Asus Zenbook 17 Fold OLED: The future is foldable

Asus Zenbook 17 Fold OLED: Two-minute review

‘Foldable laptops’ – what a ridiculous term. All laptops are foldable, surely? They’ve all got a hinge; some are arguably more foldable than the Asus Zenbook 17 Fold OLED, like the 360-degree convertibles found on our best 2-in-1 laptops list. If you try to open this laptop that far, you’ll snap it in two!

But I digress. The Zenbook 17 Fold OLED is a huge technological achievement for Asus – even if it’s one the manufacturer mirrored from Lenovo’s ThinkPad X1 Fold Gen 2. Fortunately, both of these large-scale foldables are a lot better than the original ThinkPad X1 Fold; unfortunately, though, the Zenbook 17 Fold still has some pretty major drawbacks.

Before I get into the meat and potatoes of this review, I’ll provide a quick breakdown of exactly how this weird, awesome laptop works. Fully unfolded, the Zenbook 17 Fold looks and feels like the world’s most luxurious tablet: a huge 17.3-inch touchscreen with a rear kickstand and a separate Bluetooth keyboard. That OLED display is undeniably gorgeous, with excellent maximum brightness and color density.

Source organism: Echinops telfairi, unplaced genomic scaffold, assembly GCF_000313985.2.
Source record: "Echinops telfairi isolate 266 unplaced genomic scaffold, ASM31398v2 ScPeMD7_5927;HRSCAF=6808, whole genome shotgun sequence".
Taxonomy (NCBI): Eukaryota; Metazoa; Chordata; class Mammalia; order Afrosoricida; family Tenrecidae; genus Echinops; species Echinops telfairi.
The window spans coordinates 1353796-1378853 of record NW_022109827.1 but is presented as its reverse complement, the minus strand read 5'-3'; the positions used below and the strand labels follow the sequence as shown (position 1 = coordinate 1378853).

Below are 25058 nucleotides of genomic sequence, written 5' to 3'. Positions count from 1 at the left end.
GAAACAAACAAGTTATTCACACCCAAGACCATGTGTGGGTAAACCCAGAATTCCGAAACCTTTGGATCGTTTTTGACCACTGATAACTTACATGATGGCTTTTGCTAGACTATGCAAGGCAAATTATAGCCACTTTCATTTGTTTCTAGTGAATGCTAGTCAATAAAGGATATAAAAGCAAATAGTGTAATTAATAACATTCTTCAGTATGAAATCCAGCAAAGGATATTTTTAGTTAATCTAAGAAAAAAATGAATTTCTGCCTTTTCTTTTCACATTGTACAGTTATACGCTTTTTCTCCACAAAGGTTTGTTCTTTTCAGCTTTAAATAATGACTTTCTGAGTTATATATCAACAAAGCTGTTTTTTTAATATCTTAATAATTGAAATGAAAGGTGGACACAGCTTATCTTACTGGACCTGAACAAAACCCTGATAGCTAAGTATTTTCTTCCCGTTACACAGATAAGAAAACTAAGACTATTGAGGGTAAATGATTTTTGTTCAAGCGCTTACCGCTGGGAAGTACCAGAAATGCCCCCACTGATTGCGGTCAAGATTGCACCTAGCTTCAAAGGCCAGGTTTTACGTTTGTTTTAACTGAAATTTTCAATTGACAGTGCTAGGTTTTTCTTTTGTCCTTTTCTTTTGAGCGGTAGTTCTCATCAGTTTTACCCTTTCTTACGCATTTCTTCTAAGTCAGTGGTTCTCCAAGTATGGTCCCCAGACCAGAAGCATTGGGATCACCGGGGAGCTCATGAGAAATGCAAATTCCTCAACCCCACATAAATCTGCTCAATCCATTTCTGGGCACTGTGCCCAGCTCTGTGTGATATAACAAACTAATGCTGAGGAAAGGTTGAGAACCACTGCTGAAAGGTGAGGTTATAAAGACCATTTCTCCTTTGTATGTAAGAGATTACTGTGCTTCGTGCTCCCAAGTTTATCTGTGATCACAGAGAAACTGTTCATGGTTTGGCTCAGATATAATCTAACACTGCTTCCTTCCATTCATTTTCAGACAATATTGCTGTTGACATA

The Asus Zenbook 17 Fold OLED pictured on a wooden desk.

(Image credit: Future)

But of course, colors that pop aren’t all this screen has to offer. Thanks to a sliding rear panel and concealed hinge, you can fold (see what they did with the name? Truly ingenious) the display and snap the keyboard magnetically to the lower half, turning it into a much more compact 12.5-inch ‘conventional’ laptop. Alternatively, you can leave the keyboard off and split the display in two at the hinge, or turn it horizontally for a sort of ‘book’ configuration.

It’s a clever, versatile device, and a great deal of work has clearly gone into making it feel durable. I’ve long been wary of folding displays – though they’re stylish and appealing, I’m dubious about the longevity of the best foldable phones – but this one at least feels very robust. When I first saw this product unveiled at IFA 2022 in Berlin, Asus had set up a big machine to repeatedly fold and unfold the display; it’s reportedly rated for 30,000 cycles, which should be more than enough.

The Asus Zenbook 17 Fold OLED pictured on a wooden desk.

(Image credit: Future)

When folded away, you can either clip the incredibly thin keyboard between the two sides of the screen, or fold it shut without the keyboard (though the angle of the hinge when I did this made me a little anxious). However, at almost two kilograms, it’s undeniably pretty thick and heavy when folded up – one of the best ultrabooks, this ain’t.

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